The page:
Editor's note: Rick "Ozzie" Nelson is the director of the Homeland Security and Counterterrorism Program at the Center for Strategic and International Studies, a research organization.
(CNN) -- President Barack Obama faced a no-win decision over whether to release photographs of Osama bin Laden's corpse. In the short term, the president was right not to make public the graphic images, because doing so might inflame public opinion in Muslim-majority countries and actually feed support for al Qaeda's agenda.
In the longer term, however, Obama may be forced to release the photos -- with time, conspiracy theories are likely to mount, and the photos may eventually be leaked anyway. And, of course, visual proof of bin Laden's death would serve as a powerful endpoint in this chapter of American history.
There were compelling arguments on both sides of this issue. Releasing the photos would have mitigated skepticism about bin Laden's death, hopefully snuffing out any nascent conspiracy theories about the late al Qaeda leader's fate. For a president who has already been forced to dignify inane and insulting charges about his origins, the chance to avoid another round of absurdity must have been tempting.
Releasing the photos also may have had the less obvious benefit of deterrence if the images had a visceral effect on other terrorists, militants and rogue leaders. It is entirely possible that seeing the photos could lead such individuals truly to understand that their murderous ways place their lives at risk.
Finally, precedence also exists in these matters. Images of Saddam Hussein's brutal and inhumane sons, Qusay and Uday, were released during the Iraq war -- although the bodies were somewhat cleaned up -- as were photos of the terrorist Abu Musab al-Zarqawi.
On the other hand, there were significant downsides to releasing the photos. For supporters of al Qaeda, images of a bloodied and disfigured bin Laden may have become a cause for additional terrorist attacks. The photos also may have angered Muslims who do not support al Qaeda, potentially making these individuals less inclined to support U.S. counterterrorism objectives.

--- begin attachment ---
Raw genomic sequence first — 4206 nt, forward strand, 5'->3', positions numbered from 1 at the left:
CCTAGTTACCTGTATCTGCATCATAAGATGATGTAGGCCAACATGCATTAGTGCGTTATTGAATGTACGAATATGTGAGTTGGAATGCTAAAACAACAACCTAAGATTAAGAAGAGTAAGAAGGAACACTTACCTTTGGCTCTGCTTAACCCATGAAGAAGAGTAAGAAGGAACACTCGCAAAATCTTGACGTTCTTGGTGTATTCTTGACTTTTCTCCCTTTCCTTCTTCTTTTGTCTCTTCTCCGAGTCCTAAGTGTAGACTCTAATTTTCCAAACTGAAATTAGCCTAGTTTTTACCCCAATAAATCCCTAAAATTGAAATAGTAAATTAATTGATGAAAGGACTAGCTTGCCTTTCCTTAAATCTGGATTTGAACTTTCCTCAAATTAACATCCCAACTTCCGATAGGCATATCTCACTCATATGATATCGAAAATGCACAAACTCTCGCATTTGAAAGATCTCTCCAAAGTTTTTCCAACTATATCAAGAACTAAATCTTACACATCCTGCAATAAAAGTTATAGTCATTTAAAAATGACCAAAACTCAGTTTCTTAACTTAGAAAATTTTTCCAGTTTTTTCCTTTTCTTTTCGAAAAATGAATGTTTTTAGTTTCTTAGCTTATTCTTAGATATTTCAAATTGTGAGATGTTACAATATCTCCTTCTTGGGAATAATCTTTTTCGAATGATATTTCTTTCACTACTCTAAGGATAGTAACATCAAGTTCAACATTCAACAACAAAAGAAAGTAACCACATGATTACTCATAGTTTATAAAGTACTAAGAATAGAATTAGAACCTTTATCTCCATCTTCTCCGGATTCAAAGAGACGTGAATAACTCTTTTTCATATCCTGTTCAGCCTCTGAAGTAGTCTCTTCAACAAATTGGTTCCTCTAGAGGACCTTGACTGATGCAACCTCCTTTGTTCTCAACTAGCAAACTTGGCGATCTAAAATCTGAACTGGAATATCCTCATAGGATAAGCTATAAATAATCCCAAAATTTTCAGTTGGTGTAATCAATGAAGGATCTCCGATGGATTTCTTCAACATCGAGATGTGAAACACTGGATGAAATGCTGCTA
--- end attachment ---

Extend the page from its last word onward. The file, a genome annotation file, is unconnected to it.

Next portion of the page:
The Obama administration's counterterrorism strategy relies on engaging the vast majority of Muslims who do not support extremist violence. Muslim anger at the U.S. would have weakened this strategy.
In the short term, the costs of releasing the photos outweighed the benefits precisely because doing so would have posed unacceptable national security risks to the U.S. Ultimately, the president's job is to keep Americans safe, and right now, this necessitates that the photos be kept under wraps.
In the coming months, though, mounting pressures are likely to test this position. Growing skepticism over bin Laden's fate could force the White House to spend valuable time defending the fact of the al Qaeda leader's death. Al Qaeda sympathizers may come to believe that bin Laden is not truly dead, thus bolstering their conviction in al Qaeda's cause.
One of the chief outcomes of bin Laden's death will be its psychological impact on both al Qaeda's opponents and supporters. Lingering doubts only serve to weaken the resolve of the former group and buoy that of the latter.
In the end, Obama made the right decision given short-term national security priorities. But we should not be surprised to see his decision come under increasing pressure in the next few months.
The opinions expressed in this commentary are solely those of Rick "Ozzie" Nelson.